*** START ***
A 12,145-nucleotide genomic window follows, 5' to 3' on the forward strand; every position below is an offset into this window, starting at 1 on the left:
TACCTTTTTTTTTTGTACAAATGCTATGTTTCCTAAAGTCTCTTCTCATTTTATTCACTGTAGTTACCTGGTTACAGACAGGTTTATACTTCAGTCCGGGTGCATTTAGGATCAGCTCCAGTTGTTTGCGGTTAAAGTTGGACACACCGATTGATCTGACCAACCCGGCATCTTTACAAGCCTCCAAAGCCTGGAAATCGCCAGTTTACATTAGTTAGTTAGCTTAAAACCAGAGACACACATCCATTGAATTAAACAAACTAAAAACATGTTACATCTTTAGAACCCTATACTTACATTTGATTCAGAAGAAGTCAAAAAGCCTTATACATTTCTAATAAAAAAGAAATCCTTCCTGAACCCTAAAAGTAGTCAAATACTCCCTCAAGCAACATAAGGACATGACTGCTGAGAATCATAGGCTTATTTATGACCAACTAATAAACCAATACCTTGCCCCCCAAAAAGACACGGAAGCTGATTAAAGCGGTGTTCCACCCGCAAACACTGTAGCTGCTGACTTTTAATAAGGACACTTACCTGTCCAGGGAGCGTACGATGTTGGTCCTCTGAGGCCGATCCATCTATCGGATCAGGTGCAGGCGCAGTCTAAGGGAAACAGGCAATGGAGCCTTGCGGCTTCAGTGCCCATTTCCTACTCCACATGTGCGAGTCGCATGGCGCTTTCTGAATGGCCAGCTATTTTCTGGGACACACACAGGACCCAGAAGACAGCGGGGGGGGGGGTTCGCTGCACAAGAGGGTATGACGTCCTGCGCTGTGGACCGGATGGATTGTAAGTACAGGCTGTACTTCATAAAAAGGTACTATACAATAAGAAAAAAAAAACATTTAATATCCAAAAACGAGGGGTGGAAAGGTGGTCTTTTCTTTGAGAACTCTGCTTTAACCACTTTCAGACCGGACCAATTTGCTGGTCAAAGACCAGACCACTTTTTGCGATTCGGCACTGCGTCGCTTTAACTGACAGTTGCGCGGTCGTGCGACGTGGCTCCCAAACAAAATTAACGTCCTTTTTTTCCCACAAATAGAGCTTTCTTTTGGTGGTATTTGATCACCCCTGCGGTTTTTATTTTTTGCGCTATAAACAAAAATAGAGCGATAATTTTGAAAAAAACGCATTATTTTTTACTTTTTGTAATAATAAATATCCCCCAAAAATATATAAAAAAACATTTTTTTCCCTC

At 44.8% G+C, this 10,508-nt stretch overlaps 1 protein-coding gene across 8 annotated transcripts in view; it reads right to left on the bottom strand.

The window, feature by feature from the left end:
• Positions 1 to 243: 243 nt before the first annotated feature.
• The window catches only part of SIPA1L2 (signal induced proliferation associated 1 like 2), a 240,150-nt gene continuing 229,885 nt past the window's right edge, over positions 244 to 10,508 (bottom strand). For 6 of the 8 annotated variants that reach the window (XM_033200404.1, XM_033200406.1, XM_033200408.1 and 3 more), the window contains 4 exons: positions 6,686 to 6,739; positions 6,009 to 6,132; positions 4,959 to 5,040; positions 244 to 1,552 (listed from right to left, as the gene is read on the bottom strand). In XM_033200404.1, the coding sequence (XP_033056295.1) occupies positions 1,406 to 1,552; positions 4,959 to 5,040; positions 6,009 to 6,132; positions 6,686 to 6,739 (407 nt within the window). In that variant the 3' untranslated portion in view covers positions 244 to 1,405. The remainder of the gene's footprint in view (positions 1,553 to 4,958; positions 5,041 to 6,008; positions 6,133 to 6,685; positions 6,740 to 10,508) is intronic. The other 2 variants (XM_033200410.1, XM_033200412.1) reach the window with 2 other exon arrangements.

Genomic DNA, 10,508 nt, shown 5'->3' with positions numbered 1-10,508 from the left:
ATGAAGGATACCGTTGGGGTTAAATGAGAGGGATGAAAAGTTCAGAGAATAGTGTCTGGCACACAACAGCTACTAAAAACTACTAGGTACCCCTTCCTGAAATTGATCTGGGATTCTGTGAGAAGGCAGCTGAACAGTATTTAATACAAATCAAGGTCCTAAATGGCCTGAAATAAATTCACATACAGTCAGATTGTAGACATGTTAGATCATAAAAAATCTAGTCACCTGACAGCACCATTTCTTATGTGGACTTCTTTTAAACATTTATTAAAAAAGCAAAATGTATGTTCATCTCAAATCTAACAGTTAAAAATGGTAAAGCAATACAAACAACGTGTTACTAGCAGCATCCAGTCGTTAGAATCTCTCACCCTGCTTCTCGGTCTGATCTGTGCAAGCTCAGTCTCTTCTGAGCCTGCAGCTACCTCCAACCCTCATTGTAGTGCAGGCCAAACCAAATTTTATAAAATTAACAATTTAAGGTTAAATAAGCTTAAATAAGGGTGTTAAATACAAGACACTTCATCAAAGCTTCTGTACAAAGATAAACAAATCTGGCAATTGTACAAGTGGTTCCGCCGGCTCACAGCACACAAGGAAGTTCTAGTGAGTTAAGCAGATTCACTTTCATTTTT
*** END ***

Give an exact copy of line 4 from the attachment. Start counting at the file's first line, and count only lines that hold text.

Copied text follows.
The window, feature by feature from the left end: